The Modern Antiquarian. Stone Circles, Ancient Sites, Neolithic Monuments, Ancient Monuments, Prehistoric Sites, Megalithic MysteriesThe Modern Antiquarian

Samson's Stone

Standing Stone / Menhir


Standing in a field, near Ty'n-y-seler, is a large monolith or maenhir 8 feet high, 5 1/2 feet wide, and 3 feet thick. Miss Emily David, Maesgwyn, informed me that it is said in the neighbourhood this huge stone goes each Christmas morning before cockcrow to drink in the sea.


Mr. Evan John, of Ty'n-y-Seler, recently told me of a large stone lying on Margam Moors, and of the tradition in the neighbourhood about it, that Samson threw it from near the "Pound" at Margam, to where it lies, five-sixths of a mile away. I found it to be a maenhir lying on the ground, partly covered with earth and over-grown by a thorn-bush. Having regard to its position it may have had some relation to the maenhir at Ty'n-y-Seler, from which it stands north-west about one and an eighth mile, and half a mile outside of Kenfig Borough boundary to the north, in Margam Parish. The stone measures nine feet in length, six feet in width, and one foot in thickness, but a large flake of stone near had evidently been split off it, so that it was formerly much thicker. It probably weighed nearly four tons originally and must have been an imposing monument when upright. When the ditch was made near the stone, in the time of the monks, it was carried partly round it, and I have no doubt the digging of the ditch caused the fall of the stone.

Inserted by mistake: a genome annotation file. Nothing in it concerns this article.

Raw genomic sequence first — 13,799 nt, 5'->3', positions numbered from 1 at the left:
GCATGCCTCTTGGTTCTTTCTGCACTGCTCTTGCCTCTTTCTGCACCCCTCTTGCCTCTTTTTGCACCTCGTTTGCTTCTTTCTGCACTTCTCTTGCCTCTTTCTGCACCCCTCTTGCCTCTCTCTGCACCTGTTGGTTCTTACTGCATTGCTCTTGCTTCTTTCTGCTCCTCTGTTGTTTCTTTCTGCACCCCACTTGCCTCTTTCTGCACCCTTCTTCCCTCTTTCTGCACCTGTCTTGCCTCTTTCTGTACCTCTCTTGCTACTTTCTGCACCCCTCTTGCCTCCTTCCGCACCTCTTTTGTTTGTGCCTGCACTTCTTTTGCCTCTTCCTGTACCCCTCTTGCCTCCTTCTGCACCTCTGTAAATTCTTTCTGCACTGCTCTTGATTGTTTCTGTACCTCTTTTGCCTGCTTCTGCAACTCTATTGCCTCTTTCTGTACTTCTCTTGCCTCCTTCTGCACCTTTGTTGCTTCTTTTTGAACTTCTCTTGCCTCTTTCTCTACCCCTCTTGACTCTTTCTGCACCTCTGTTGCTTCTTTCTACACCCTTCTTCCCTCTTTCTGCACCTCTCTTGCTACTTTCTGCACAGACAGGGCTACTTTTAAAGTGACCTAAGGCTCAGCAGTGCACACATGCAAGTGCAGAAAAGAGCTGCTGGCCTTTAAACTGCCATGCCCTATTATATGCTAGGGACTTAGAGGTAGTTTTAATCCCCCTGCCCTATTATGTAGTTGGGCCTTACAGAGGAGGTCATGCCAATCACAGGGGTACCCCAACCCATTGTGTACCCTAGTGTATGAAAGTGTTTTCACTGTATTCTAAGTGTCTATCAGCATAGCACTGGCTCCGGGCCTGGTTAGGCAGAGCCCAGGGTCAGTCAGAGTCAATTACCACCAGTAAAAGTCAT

This maenhir stood in a peculiar position, for at high-water of spring tides, before the first of the sea walls was constructed, it would be surrounded by the tidal waters.
From 'The Buried City of Kenfig' (ch. 8) by Thomas Gray (1909).

One would have hoped that the fairies might have protected the latter stone (it having its thorn bush and everything). But I fear that if it were north west of the Ty'n-y-Selar stone, it's either in the reservoir or trampled by the railway or the steelworks. One can only hope against hope that it's safe somewhere. They're seemingly quite good directions. Maybe it's possible to figure out where it ought to be /have been.

Incidentally I didn't realise how tall the stone is? It's quite hard to imagine from Hamish's loving photographs.
Rhiannon Posted by Rhiannon
18th December 2009ce
Edited 18th December 2009ce

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